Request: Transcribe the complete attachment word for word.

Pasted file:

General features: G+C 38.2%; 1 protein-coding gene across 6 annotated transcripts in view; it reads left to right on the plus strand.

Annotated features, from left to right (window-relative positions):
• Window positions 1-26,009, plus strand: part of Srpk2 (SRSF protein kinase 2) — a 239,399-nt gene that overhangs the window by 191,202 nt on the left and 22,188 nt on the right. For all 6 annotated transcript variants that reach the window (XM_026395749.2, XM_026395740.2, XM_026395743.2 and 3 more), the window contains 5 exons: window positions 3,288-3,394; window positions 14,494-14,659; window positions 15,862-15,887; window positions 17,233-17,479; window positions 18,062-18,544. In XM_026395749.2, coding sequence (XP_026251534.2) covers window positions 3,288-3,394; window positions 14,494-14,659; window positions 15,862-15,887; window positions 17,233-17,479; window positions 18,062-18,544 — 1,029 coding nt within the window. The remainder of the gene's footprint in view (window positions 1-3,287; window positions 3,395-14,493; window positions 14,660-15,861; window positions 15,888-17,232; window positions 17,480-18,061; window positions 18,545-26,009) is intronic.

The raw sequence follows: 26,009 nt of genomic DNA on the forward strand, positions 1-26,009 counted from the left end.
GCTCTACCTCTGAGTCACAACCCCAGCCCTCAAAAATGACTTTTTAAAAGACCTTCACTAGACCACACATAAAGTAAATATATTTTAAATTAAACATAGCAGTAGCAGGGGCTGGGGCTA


General features: G+C 38.2%; 1 protein-coding gene across 6 annotated transcripts in view; it reads left to right on the plus strand.

Annotated features, from left to right (window-relative positions):
• Window positions 1-26,009, plus strand: part of Srpk2 (SRSF protein kinase 2) — a 239,399-nt gene that overhangs the window by 191,202 nt on the left and 22,188 nt on the right. For all 6 annotated transcript variants that reach the window (XM_026395749.2, XM_026395740.2, XM_026395743.2 and 3 more), the window contains 5 exons: window positions 3,288-3,394; window positions 14,494-14,659; window positions 15,862-15,887; window positions 17,233-17,479; window positions 18,062-18,544. In XM_026395749.2, coding sequence (XP_026251534.2) covers window positions 3,288-3,394; window positions 14,494-14,659; window positions 15,862-15,887; window positions 17,233-17,479; window positions 18,062-18,544 — 1,029 coding nt within the window. The remainder of the gene's footprint in view (window positions 1-3,287; window positions 3,395-14,493; window positions 14,660-15,861; window positions 15,888-17,232; window positions 17,480-18,061; window positions 18,545-26,009) is intronic.

The raw sequence follows: 26,009 nt of genomic DNA on the forward strand, positions 1-26,009 counted from the left end.
GCTCTACCTCTGAGTCACAACCCCAGCCCTCAAAAATGACTTTTTAAAAGACCTTCACTAGACCACACATAAAGTAAATATATTTTAAATTAAACATAGCAGTAGCAGGGGCTGGGGCTA